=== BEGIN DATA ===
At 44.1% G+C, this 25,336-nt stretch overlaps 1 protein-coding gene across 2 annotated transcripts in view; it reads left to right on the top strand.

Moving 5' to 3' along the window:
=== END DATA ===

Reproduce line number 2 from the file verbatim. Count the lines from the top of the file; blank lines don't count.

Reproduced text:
Moving 5' to 3' along the window: